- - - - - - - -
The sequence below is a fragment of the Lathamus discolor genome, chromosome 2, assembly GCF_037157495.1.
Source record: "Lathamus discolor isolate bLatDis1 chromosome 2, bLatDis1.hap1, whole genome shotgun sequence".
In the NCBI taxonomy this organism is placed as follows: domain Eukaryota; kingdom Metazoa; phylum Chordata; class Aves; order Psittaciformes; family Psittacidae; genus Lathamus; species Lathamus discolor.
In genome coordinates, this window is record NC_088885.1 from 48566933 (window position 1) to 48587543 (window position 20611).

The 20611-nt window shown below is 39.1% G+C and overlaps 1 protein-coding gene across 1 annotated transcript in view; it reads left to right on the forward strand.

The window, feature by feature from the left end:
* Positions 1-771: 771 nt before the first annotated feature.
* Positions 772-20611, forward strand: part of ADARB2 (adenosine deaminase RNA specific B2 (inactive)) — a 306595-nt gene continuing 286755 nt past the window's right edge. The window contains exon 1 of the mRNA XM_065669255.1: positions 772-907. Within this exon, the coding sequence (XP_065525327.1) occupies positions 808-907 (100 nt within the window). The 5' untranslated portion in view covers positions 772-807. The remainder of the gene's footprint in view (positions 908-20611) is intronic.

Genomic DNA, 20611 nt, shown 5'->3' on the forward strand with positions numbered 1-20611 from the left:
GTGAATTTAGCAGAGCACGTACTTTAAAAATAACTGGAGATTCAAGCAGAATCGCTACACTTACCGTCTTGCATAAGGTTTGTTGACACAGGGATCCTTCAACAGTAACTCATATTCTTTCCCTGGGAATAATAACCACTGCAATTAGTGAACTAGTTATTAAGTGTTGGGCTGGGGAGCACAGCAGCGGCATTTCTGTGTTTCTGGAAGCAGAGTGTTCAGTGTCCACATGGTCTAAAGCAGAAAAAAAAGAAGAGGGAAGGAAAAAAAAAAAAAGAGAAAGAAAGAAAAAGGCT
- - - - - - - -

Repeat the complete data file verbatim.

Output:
The sequence below is a fragment of the Lathamus discolor genome, chromosome 2, assembly GCF_037157495.1.
Source record: "Lathamus discolor isolate bLatDis1 chromosome 2, bLatDis1.hap1, whole genome shotgun sequence".
In the NCBI taxonomy this organism is placed as follows: domain Eukaryota; kingdom Metazoa; phylum Chordata; class Aves; order Psittaciformes; family Psittacidae; genus Lathamus; species Lathamus discolor.
In genome coordinates, this window is record NC_088885.1 from 48566933 (window position 1) to 48587543 (window position 20611).

The 20611-nt window shown below is 39.1% G+C and overlaps 1 protein-coding gene across 1 annotated transcript in view; it reads left to right on the forward strand.

The window, feature by feature from the left end:
* Positions 1-771: 771 nt before the first annotated feature.
* Positions 772-20611, forward strand: part of ADARB2 (adenosine deaminase RNA specific B2 (inactive)) — a 306595-nt gene continuing 286755 nt past the window's right edge. The window contains exon 1 of the mRNA XM_065669255.1: positions 772-907. Within this exon, the coding sequence (XP_065525327.1) occupies positions 808-907 (100 nt within the window). The 5' untranslated portion in view covers positions 772-807. The remainder of the gene's footprint in view (positions 908-20611) is intronic.

Genomic DNA, 20611 nt, shown 5'->3' on the forward strand with positions numbered 1-20611 from the left:
GTGAATTTAGCAGAGCACGTACTTTAAAAATAACTGGAGATTCAAGCAGAATCGCTACACTTACCGTCTTGCATAAGGTTTGTTGACACAGGGATCCTTCAACAGTAACTCATATTCTTTCCCTGGGAATAATAACCACTGCAATTAGTGAACTAGTTATTAAGTGTTGGGCTGGGGAGCACAGCAGCGGCATTTCTGTGTTTCTGGAAGCAGAGTGTTCAGTGTCCACATGGTCTAAAGCAGAAAAAAAAGAAGAGGGAAGGAAAAAAAAAAAAAGAGAAAGAAAGAAAAAGGCT